The Cambridge drinking-water supply system consists of Hobbs Brook and Stony Brook Reservoirs, which drain 15,200 acres in Lexington, Waltham, and Weston, and Fresh Pond, a 155-acre kettle-hole lake in Cambridge (fig. 1). Several tributaries and storm drains associated with State Routes 128 and 2, secondary roads, and commercial and industrial parking areas feed Hobbs Brook Reservoir (fig. 2). Drainage from the Stony Brook Subbasin, outflow from Hobbs Brook Reservoir, and other small tributaries flow into Stony Brook Reservoir. The CWD pipes water from Stony Brook Reservoir to Fresh Pond, where it remains before treatment. After treatment, the CWD pumps the finished water to Payson Park Reservoir in Belmont. From there, it flows by gravity through a 190-mile distribution system.
To achieve the study objectives, a dual sampling strategy was developed. First, 11 streams that carry water to Hobbs Brook and Stony Brook Reservoirs were sampled for streamflow and water-quality conditions. These data demonstrated how land use, land cover, and other drainage-basin characteristics affected the sources, transport, and fate of potential drinking-water contaminants. The second part of the study was an ecological assessment of the three primary storage reservoirs-Hobbs Brook Reservoir, Stony Brook Reservoir, and Fresh Pond. These assessments provided baseline information and helped determine the reservoirs' vulnerability to increased loads of nutrients and other contaminants.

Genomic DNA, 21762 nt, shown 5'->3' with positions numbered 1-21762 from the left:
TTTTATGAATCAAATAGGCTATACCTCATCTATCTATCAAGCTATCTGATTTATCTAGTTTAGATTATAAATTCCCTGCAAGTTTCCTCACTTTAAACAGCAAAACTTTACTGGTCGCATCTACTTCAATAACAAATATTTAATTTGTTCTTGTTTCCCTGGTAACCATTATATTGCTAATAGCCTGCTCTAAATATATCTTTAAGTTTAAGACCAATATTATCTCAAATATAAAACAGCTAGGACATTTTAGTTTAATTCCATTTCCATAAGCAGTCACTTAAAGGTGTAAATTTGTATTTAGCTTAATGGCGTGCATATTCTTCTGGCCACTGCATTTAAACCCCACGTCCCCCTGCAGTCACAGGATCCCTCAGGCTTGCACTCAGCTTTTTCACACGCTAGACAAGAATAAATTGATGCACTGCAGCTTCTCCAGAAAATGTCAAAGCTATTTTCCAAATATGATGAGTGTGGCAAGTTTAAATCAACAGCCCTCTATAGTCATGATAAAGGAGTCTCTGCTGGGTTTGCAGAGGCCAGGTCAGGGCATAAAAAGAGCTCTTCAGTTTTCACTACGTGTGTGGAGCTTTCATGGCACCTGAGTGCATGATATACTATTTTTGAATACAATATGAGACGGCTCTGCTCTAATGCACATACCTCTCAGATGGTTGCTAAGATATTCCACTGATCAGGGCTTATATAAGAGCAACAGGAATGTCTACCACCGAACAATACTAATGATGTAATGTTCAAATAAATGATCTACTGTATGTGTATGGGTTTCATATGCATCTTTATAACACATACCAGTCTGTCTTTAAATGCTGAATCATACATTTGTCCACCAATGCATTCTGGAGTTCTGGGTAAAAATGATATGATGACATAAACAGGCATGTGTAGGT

Concentrations of potential drinking-water contaminants varied throughout the Hobbs Brook and Stony Brook Subbasins, and the subbasins differed in their relative contributions to total contaminant loads. Waldron and Bent (2001) provide details on streamflow estimates for the 11 streams sampled and discuss methods for sampling and calculating annual contaminant loads.